In the study, people read about an office visitor who took a cup of employee coffee without asking or a bookkeeper that broke accounting rules, as opposed to counterparts who behaved more politely or followed proper practices. The rule breakers were rated as more in control and more powerful than those who followed typical social convention.
Researchers speculate this effect may due to the limited restrictions powerful people have. In general, the powerful do in fact have fewer rules to follow and have more money, knowledge and support. Meanwhile, people who are not powerful have more rules to follow.
So, the researchers say, it makes sense when we see a person not following the rules, we assume it may be because they don’t have to have to worry about rules at all.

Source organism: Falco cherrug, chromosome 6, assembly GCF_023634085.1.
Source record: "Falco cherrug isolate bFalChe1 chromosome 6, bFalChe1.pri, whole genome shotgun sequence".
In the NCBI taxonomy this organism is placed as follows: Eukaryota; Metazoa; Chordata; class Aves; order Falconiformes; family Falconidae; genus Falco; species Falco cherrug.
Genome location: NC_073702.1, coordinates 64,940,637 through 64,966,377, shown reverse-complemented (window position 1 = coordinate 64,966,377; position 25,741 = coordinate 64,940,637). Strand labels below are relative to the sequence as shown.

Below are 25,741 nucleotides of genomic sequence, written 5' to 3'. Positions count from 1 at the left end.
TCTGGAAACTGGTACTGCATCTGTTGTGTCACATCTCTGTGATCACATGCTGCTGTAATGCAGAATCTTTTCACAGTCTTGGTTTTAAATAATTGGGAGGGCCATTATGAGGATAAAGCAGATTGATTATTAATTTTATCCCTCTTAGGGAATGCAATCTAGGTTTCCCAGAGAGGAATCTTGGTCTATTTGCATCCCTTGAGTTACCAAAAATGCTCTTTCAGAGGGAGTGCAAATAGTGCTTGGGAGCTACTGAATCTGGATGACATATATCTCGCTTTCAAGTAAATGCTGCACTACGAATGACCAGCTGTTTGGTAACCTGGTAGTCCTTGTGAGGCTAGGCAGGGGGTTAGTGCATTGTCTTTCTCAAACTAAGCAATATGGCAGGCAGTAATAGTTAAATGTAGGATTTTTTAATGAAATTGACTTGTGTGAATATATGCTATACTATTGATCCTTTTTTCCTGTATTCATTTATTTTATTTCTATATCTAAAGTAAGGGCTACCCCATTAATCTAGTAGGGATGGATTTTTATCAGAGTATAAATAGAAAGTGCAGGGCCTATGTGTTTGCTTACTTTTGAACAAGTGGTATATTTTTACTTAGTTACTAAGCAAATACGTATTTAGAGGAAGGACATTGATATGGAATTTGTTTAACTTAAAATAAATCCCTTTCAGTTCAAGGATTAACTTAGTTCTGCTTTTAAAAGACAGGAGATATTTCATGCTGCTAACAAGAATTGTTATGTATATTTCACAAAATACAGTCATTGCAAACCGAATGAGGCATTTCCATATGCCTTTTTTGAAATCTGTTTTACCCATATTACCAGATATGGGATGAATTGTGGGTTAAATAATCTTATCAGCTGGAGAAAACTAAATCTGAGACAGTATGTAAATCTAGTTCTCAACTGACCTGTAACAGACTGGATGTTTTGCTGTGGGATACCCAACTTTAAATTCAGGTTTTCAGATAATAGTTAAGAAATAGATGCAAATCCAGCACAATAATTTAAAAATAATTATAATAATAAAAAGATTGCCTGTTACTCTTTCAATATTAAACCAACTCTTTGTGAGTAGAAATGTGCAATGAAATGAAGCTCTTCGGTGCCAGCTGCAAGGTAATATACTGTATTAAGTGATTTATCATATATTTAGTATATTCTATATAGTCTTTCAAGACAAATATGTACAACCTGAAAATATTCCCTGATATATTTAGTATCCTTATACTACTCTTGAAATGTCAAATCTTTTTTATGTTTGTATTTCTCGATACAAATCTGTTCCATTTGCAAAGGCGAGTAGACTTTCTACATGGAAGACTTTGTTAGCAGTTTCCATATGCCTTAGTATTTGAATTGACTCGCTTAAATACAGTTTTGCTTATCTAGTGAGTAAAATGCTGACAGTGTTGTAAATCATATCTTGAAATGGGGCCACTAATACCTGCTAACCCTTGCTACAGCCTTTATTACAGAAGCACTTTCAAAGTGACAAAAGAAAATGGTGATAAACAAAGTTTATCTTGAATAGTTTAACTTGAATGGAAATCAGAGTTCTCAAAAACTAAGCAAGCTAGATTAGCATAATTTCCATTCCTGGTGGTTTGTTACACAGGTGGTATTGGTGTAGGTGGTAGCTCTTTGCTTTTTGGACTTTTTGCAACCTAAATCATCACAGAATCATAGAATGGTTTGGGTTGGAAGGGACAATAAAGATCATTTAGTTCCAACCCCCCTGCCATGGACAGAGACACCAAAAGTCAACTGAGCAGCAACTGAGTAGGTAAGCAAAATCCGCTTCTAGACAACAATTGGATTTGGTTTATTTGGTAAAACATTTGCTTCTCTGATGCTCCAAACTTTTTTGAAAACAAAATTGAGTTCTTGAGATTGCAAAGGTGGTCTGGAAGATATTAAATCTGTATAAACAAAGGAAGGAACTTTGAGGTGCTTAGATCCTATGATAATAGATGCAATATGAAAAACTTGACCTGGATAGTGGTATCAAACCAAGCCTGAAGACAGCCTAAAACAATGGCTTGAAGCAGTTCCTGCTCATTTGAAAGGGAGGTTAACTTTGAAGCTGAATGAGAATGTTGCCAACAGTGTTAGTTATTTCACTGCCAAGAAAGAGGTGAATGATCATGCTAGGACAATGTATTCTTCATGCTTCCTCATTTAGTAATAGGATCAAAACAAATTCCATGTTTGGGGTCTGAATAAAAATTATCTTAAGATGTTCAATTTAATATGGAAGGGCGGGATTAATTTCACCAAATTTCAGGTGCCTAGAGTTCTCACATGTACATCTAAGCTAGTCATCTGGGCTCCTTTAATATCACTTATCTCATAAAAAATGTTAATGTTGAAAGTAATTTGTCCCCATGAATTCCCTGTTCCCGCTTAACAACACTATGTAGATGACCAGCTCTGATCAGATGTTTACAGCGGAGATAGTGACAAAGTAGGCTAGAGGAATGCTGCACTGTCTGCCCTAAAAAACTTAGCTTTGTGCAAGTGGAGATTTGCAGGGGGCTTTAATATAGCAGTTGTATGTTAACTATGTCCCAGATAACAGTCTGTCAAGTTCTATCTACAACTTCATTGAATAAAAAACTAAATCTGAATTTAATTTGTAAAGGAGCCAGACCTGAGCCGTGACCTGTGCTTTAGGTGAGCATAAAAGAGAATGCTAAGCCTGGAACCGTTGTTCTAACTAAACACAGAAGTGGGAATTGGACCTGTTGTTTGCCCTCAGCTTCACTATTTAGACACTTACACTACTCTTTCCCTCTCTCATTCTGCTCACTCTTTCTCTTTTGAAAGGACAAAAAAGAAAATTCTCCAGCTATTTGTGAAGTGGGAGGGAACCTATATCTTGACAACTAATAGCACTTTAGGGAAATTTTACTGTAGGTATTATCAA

Acting rudely also makes a person seem more powerful. Study participants viewed a video of a man eating at a sidewalk café who put his feet on another chair, dropped cigarette ashes on the ground, and ordered his meal brusquely. The participants thought the man was more likely to “get to make decisions” and able to “get people to listen to what he says” than other participants who saw a video of the same man behaving politely.
The study was published in the journal Social Psychological and Personality Science.